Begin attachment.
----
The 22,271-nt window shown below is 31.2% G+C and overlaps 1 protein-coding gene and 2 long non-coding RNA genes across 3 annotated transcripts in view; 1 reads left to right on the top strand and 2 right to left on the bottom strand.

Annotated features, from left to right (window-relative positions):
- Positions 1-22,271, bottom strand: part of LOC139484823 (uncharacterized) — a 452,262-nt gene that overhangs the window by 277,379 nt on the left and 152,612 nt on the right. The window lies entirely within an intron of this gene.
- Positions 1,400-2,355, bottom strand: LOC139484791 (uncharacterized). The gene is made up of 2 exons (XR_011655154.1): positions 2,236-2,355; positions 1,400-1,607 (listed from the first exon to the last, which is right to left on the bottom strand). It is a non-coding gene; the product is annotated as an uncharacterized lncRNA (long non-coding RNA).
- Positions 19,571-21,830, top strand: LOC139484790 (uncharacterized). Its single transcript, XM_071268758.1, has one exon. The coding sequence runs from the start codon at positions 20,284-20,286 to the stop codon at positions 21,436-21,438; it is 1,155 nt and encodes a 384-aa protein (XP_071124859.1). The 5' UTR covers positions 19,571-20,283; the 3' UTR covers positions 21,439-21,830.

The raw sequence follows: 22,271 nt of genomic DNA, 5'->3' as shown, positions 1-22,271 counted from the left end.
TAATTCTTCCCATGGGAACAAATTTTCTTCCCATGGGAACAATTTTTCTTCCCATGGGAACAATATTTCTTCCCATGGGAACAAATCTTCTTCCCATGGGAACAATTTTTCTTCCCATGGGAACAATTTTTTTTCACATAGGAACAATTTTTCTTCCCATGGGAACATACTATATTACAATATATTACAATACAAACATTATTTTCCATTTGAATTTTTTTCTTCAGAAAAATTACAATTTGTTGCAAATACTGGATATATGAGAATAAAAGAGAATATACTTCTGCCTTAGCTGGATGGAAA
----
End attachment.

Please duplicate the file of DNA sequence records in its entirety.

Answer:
The 22,271-nt window shown below is 31.2% G+C and overlaps 1 protein-coding gene and 2 long non-coding RNA genes across 3 annotated transcripts in view; 1 reads left to right on the top strand and 2 right to left on the bottom strand.

Annotated features, from left to right (window-relative positions):
- Positions 1-22,271, bottom strand: part of LOC139484823 (uncharacterized) — a 452,262-nt gene that overhangs the window by 277,379 nt on the left and 152,612 nt on the right. The window lies entirely within an intron of this gene.
- Positions 1,400-2,355, bottom strand: LOC139484791 (uncharacterized). The gene is made up of 2 exons (XR_011655154.1): positions 2,236-2,355; positions 1,400-1,607 (listed from the first exon to the last, which is right to left on the bottom strand). It is a non-coding gene; the product is annotated as an uncharacterized lncRNA (long non-coding RNA).
- Positions 19,571-21,830, top strand: LOC139484790 (uncharacterized). Its single transcript, XM_071268758.1, has one exon. The coding sequence runs from the start codon at positions 20,284-20,286 to the stop codon at positions 21,436-21,438; it is 1,155 nt and encodes a 384-aa protein (XP_071124859.1). The 5' UTR covers positions 19,571-20,283; the 3' UTR covers positions 21,439-21,830.

The raw sequence follows: 22,271 nt of genomic DNA, 5'->3' as shown, positions 1-22,271 counted from the left end.
TAATTCTTCCCATGGGAACAAATTTTCTTCCCATGGGAACAATTTTTCTTCCCATGGGAACAATATTTCTTCCCATGGGAACAAATCTTCTTCCCATGGGAACAATTTTTCTTCCCATGGGAACAATTTTTTTTCACATAGGAACAATTTTTCTTCCCATGGGAACATACTATATTACAATATATTACAATACAAACATTATTTTCCATTTGAATTTTTTTCTTCAGAAAAATTACAATTTGTTGCAAATACTGGATATATGAGAATAAAAGAGAATATACTTCTGCCTTAGCTGGATGGAAA